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'Doors opened' to building on AONB as Porthleven Shrubberies plan passed
6:00am Wednesday 28th August 2013 in News
A controversial housing development WILL be built in Porthleven after the scheme was passed by a casting vote yesterday, Tuesday.
With Cornwall Council planning committee members tied six in favour and six against, chairman Roger Harding was given the casting vote – and he gave the project his backing.
It means the Rowe family that owns the five-acre site off Shrubberies Hill can begin work on building the 60 homes, 24 of which will be sold on the open market and 36 classed as affordable.
The decision by Mr Harding, who represents Newlyn and Mousehole, will come as a bitter blow to the Friends of Porthleven group that formed in protest against the plans.
One of its members Ted Gundry, who spoke against the development at yesterday’s meeting in Penzance, told the Packet afterwards: “Everybody is disappointed. Cornwall Council has more or less opened the doors for everybody that wants to build on an area of outstanding natural beauty.”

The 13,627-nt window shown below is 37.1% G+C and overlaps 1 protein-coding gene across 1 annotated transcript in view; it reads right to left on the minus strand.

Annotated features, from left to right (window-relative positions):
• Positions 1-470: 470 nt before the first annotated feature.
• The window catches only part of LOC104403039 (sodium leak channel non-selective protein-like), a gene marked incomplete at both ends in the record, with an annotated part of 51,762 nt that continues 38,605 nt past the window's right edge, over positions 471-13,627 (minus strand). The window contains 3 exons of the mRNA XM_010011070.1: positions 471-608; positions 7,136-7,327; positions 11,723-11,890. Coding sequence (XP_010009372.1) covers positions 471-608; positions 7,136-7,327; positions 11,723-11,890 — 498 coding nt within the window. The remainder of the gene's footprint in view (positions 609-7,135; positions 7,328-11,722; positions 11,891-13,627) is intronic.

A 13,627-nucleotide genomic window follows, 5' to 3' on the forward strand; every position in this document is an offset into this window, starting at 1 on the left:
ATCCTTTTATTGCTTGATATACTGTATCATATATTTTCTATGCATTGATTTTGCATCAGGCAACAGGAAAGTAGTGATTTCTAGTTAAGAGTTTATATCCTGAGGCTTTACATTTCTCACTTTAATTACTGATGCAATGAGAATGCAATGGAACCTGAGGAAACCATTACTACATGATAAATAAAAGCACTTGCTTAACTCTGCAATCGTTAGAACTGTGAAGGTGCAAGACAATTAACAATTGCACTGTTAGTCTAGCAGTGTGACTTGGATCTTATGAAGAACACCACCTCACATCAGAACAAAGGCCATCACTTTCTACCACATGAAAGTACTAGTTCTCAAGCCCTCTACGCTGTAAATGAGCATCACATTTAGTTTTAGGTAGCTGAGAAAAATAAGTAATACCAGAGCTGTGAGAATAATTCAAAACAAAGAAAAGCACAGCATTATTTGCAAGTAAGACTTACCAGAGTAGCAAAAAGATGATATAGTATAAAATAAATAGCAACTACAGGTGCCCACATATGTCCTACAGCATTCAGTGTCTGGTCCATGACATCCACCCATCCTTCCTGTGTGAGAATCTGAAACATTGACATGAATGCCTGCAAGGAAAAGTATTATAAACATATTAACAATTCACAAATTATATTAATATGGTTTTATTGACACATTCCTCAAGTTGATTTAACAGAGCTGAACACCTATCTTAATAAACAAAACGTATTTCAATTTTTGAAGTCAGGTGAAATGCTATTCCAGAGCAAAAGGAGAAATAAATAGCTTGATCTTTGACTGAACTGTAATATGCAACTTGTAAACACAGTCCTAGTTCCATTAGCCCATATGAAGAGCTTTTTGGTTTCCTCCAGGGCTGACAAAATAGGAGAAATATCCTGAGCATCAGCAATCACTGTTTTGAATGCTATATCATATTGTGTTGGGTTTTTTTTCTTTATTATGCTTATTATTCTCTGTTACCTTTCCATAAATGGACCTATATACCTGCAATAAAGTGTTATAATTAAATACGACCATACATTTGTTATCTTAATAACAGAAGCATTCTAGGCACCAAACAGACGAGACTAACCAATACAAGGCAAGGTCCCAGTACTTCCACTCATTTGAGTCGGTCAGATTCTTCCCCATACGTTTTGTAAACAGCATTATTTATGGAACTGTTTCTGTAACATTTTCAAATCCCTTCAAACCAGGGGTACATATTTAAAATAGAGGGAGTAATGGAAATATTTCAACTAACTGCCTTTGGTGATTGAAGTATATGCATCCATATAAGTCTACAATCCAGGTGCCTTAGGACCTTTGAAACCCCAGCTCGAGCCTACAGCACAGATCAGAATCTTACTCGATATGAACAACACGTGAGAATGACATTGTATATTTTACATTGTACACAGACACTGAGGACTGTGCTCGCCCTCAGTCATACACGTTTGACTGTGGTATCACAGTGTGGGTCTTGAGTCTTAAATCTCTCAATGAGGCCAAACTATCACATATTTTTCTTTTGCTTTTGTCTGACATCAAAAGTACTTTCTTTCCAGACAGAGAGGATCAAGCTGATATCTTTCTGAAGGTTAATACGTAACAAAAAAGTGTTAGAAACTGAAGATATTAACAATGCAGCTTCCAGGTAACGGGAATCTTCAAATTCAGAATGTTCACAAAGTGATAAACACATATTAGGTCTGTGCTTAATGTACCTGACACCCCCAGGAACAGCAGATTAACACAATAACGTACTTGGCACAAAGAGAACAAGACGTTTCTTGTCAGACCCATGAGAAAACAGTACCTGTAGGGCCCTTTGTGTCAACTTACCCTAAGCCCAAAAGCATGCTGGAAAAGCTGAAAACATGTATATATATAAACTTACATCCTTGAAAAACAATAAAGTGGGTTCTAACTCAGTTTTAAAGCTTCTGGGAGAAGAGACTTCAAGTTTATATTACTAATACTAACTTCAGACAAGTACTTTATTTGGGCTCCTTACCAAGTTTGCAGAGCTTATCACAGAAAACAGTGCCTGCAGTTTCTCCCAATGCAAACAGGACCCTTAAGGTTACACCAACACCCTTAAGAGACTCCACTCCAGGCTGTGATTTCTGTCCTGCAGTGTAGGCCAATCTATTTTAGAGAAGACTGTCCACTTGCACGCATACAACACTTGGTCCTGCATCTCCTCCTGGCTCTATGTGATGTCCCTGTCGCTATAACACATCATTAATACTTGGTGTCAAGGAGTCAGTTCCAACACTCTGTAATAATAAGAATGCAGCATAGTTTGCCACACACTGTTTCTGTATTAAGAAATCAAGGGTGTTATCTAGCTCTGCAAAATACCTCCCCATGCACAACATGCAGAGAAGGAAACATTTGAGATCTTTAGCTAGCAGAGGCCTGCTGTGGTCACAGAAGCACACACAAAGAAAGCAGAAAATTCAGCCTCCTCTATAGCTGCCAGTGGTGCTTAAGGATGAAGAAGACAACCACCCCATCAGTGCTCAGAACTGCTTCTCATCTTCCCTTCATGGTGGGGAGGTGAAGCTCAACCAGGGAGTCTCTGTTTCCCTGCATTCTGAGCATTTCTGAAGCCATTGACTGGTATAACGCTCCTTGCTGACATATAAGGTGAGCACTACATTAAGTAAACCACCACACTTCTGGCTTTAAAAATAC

He believed that because the application was so controversial Mr Harding should have refused it and the matter be discussed further.
Mr Gundry, together with Megan Woodhams, represented the Friends of Porthleven at the meeting, repeating their arguments of the past and reiterating that the group was not against affordable homes being built in the port – but not on this site.
Of the homes that will now be built, 24 will be sold on the open market and 36 classed as affordable homes: 18 to be “affordable rent”, nine sold through shared ownership and nine as a “discounted sale”.
These will be set at 50 per cent of the market value, which currently would make a two-bedroom house £81,500, a three-bedroom house £97,500 and a four-bedroom house £146,500.
Each home, apart from the flats in one apartment block, are planned to have two parking spaces.
At a public meeting in Porthleven earlier this month roughly two thirds of people who spoke objected to the scheme, while the remaining third were in support.
The Packet was unable to contact the Rowe family before the paper went to press.
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